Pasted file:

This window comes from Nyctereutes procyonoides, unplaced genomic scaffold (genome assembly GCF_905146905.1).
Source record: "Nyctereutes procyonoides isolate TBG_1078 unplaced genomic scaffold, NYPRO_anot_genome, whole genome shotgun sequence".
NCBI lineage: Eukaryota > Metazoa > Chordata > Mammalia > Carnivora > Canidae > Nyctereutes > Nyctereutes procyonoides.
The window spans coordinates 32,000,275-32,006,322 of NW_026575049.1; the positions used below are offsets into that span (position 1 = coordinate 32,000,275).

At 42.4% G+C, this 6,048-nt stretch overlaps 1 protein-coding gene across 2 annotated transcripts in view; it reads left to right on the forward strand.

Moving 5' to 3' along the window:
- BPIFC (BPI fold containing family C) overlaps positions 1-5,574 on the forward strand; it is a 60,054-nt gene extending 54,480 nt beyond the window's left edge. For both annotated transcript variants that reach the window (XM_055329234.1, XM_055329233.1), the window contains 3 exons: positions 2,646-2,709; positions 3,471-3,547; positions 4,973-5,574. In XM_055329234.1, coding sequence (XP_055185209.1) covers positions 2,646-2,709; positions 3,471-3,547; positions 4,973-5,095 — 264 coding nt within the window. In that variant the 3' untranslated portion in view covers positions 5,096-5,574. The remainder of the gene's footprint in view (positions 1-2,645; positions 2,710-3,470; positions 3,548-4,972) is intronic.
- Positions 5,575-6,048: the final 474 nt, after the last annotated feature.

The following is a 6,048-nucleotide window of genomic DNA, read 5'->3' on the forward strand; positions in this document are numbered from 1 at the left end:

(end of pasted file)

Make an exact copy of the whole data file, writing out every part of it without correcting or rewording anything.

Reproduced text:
This window comes from Nyctereutes procyonoides, unplaced genomic scaffold (genome assembly GCF_905146905.1).
Source record: "Nyctereutes procyonoides isolate TBG_1078 unplaced genomic scaffold, NYPRO_anot_genome, whole genome shotgun sequence".
NCBI lineage: Eukaryota > Metazoa > Chordata > Mammalia > Carnivora > Canidae > Nyctereutes > Nyctereutes procyonoides.
The window spans coordinates 32,000,275-32,006,322 of NW_026575049.1; the positions used below are offsets into that span (position 1 = coordinate 32,000,275).

At 42.4% G+C, this 6,048-nt stretch overlaps 1 protein-coding gene across 2 annotated transcripts in view; it reads left to right on the forward strand.

Moving 5' to 3' along the window:
- BPIFC (BPI fold containing family C) overlaps positions 1-5,574 on the forward strand; it is a 60,054-nt gene extending 54,480 nt beyond the window's left edge. For both annotated transcript variants that reach the window (XM_055329234.1, XM_055329233.1), the window contains 3 exons: positions 2,646-2,709; positions 3,471-3,547; positions 4,973-5,574. In XM_055329234.1, coding sequence (XP_055185209.1) covers positions 2,646-2,709; positions 3,471-3,547; positions 4,973-5,095 — 264 coding nt within the window. In that variant the 3' untranslated portion in view covers positions 5,096-5,574. The remainder of the gene's footprint in view (positions 1-2,645; positions 2,710-3,470; positions 3,548-4,972) is intronic.
- Positions 5,575-6,048: the final 474 nt, after the last annotated feature.

The following is a 6,048-nucleotide window of genomic DNA, read 5'->3' on the forward strand; positions in this document are numbered from 1 at the left end: